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Point. Click. Delete.



I have a guilty confession.  Each day I delete nearly half of my emails without reading them.  That’s right. Point. Click. Delete. I consider it operational efficiency.  The problem is, as quick as I can delete the little blighters, there are more of them… in Gremlins.  Remember that?

Some of them come from you guys. Some of them come from people I know in my real life. But nonetheless, they get the same treatment. Point. Click. Delete. Operational efficiency AND natural selection.  Haven’t heard back from me? You just didn’t make the cut.

Ok, so I’m not that anti-social.  I’m talking about unsolicited emails, spam, begging letters, whatever you want to call them. I was discussing this with an advertising agency the other day who were seeking my advice about pitching the services of a third-party to HR Directors.  When he asked me what I thought about email, I sighed.

The truth is that on anyone day I get upward of 40 emails from would be suppliers/consultants or newsletters.  And all of them go directly into the bin.  I’ve not signed up for them directly, I’m assuming that they’ve bought my details from a database.  I don’t read them and even when I do they tend to get my name or company name wrong. So why the hell would I give them my business?

I appreciate that it is a tough market out there, but the numbers game is not the way to play it.  If you want to work with me, then you need to connect with me. You need to understand me and you need to treat me as a partner not a target, even before you have my business.

21 Comments leave one →
  1. 12/09/2010 10:13

    Hahah! In my head I now have a vision of you just selecting the first 50% of your emails and deleting them regardless of who they are from!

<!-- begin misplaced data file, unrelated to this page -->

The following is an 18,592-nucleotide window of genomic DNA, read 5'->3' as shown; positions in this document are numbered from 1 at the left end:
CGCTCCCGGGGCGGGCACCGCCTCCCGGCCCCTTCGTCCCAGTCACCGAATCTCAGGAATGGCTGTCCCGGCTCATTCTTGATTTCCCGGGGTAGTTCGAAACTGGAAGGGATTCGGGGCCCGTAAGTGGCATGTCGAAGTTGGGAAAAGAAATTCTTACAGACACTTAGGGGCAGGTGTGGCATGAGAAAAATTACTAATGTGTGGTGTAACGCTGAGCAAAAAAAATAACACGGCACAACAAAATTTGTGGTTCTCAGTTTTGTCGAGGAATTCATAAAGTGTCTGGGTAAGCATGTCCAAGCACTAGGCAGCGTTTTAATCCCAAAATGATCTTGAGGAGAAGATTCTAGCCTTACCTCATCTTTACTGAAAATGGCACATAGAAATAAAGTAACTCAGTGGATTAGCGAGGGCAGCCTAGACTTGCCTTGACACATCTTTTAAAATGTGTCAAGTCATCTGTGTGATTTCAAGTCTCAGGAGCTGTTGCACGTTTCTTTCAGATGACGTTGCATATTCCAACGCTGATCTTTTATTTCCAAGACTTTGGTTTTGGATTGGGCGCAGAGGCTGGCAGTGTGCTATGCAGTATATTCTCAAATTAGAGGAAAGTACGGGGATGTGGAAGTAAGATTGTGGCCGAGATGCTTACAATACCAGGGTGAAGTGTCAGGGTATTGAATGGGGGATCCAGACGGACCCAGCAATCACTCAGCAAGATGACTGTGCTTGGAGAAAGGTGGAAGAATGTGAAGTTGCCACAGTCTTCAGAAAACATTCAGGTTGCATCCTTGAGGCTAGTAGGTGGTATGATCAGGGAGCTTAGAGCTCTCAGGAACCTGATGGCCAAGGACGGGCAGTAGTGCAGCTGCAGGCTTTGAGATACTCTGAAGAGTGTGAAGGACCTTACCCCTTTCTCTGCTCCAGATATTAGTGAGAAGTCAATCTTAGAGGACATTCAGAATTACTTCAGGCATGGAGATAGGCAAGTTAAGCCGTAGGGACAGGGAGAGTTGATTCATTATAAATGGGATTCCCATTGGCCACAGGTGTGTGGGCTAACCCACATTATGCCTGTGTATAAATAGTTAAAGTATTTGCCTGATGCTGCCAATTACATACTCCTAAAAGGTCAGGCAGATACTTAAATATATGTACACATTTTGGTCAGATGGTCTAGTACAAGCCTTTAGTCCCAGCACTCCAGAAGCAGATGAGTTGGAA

Seriously though, I used to do this, but now I am brutal with unsubscribing to, well, pretty much everything. I don’t know how I even get on half these friggin’ mailing lists! It makes me feel better though cos I have to delete less. And unsubscribing takes all of 2 seconds longer than deleting usually too, so it’s all good.

  2. 12/09/2010 10:24

    Couldn’t agree more – and as an editor in the HR press I receive hundreds of emails a day. Like you I delete the vast majority without opening. Yesterday alone I deleted 400! I have a job to do – if you are emailing me a ‘story’ then it is obviously not that important! And please don’t call me to see if I have received the email – unless the world wide web has collapsed I would have got it. And as thehrd says, if you haven’t heard back it ain’t happening.

    • 12/09/2010 13:56

      Gotta smile at some of these responses, especially at Robjones_tring’s.
      In fact it inspired an idea – I think I’ll use carrier pigeon to contact Sian Harrington in the future 😉

  3. Sarah Knight permalink
    12/09/2010 10:26

    I feel your pain.
    I often get people who call my company and ask to speak to Sarah West…..its get any potential supplier off to a really bad start. Research me and my company and speak to me properly about an offering that could benefit me…..or don’t bother….

  4. Alana Inness permalink
    12/09/2010 10:35